December 2, 2011
This year’s selection of children’s books, as always, reflects the dazzling output of artists and writers who range into realms of past and present, dream and documentary account, memoir and reportage, fiction and fact. Last week I covered the best titles for the earliest readers and below is the first half of the best picture books of the year:
Drawing from Memory written and illustrated by Allen Say
From the Caldecott Medal winner, an illustrated memoir that recalls his childhood in wartime Japan and the barren years when a relative insisted: “Drawing again! You’ll never amount to anything.” As if by magic, however, a series of serendipitous events leads Say to the mentor who would nurture his imagination and shape his future.
The Mangrove Tree: Planting Trees to Feed Families by Susan L. Roth and Cindy Trumbore
In 1993, American biologist Gordon H. Sato conceived the idea that he could transform impoverished villages in Eritrea by planting mangroves in the Red Sea-bordered landscapes where desert and salt water converge. Today, he is creating a sustaining ecosystem in similar environments across Africa.
Franklin and Winston by Douglas Wood, illustrated by Barry Moser
A storied encounter between FDR and Churchill unfolded when the British Prime Minister made a perilous transatlantic crossing to Washington in the winter of 1941. On Christmas Eve, two leaders of the free world together lighted the National Christmas Tree—and cemented a legendary partnership.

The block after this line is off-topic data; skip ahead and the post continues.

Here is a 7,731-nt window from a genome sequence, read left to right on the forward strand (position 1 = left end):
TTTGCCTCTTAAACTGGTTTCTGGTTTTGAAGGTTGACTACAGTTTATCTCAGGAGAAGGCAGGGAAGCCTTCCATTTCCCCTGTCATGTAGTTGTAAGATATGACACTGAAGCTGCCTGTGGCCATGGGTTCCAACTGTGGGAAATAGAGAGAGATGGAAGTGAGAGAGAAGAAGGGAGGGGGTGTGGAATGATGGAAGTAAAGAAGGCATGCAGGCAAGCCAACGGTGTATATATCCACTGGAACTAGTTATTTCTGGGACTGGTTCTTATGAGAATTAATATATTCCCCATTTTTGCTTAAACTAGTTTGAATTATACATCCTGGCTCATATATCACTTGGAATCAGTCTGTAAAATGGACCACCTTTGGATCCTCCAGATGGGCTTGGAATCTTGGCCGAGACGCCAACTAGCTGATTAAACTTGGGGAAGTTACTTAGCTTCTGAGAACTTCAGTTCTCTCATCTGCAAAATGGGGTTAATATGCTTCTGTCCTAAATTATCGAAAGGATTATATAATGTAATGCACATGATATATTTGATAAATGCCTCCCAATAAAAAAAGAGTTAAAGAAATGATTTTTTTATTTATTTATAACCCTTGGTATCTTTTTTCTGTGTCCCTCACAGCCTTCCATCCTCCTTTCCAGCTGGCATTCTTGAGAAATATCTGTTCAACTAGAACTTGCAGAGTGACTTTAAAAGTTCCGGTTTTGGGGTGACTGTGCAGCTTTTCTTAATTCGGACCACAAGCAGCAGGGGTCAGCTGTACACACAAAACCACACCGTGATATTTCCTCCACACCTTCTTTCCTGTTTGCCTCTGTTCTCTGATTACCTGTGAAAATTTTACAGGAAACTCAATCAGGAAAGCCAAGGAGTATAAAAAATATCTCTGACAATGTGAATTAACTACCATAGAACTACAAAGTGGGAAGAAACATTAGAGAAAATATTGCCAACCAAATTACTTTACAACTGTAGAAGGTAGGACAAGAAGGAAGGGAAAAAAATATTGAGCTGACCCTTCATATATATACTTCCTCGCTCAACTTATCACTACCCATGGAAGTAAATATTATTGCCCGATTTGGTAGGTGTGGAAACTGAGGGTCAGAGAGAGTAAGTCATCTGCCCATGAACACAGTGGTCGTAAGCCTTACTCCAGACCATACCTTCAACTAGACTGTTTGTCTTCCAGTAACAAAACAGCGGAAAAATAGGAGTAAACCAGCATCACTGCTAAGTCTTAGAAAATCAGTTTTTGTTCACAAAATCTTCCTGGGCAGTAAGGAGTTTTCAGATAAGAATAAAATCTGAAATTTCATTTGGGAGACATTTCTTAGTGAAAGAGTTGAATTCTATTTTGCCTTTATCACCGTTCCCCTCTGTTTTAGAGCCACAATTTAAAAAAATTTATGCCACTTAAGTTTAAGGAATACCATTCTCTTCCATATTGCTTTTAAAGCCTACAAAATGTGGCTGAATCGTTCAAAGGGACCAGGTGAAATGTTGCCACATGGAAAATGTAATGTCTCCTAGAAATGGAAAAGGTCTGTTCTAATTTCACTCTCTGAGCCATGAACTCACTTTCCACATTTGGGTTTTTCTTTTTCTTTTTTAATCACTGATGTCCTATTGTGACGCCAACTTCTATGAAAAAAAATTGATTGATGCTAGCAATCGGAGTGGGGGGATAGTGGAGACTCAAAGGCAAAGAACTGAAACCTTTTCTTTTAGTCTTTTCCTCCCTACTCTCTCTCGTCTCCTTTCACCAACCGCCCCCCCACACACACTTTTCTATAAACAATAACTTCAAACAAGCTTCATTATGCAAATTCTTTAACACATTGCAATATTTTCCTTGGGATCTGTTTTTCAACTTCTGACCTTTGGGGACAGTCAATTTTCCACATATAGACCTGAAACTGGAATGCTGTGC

Wardruff and the Corncob Caper by Mat Head
A fox on the prowl is no match for the hero of the tale, one indolent feline to be sure, but also certain in the knowledge that brains overpower brawn any day. This droll debut by a British writer-illustrator likely presages a brilliant career.
The Christmas Coat: Memories of My Sioux Childhood by Virginia Driving Hawk Sneve, illustrated by Ellen Beier
The author recalls a childhood when an act of simple kindness ultimately became its own reward.
Sarah and Simon and No Red Paint written and illustrated by Edward Ardizzone
A debt of gratitude is due the publisher David R. Godine, who reissued the enchanting 1965 classic. Two perceptive and resourceful siblings must save the family fortunes when their impoverished father requires a costly tube of pigment to complete the masterpiece he has been painting.
George Flies South by Simon James
You’ll never know how far you may venture—until you spread your wings.
Tom Thumb: Grimms’ Tales retold and illustrated by Eric Carle
Winningly recast, the selection of classic fables constitutes a perfect-pitch introduction to the folk tale. The author of The Very Hungry Caterpillar invests these offerings with his signature command of color and form.
Before You Came by Patricia MacLachlan and Emily MacLachlan Charest
The Newbery-Medalist author and her daughter created a gentle celebration of quotidian joys, from paddling in a canoe to reading in a hammock.
Chanukah Lights by Michael J. Rosen, illustrated by Robert Sabuda
Glorious fold-out paper instructions create a three-dimensional depiction of scenes evoked by the 2,000-year-old holiday.
Chirchir Is Singing by Kelly Cunnane, illustrated by Jude Daly
Set in the green hills of rural Kenya, Cunnane’s tale centers on a child’s perennial dilemma: what to do when grownups insist that you’re too small for the task at hand. Plucky Chirchir handily circumvents that dilemma.
Born and Bred in the Great Depression by Jonah Winter, illustrated by Kimberly Bulcken Root
Even in tough times, there were compensations to leaven hardship—library books, chess games, the self-reliance of a family determined to stick together. The author’s intimate portrait of life in an east Texas town is based on his father’s childhood experiences.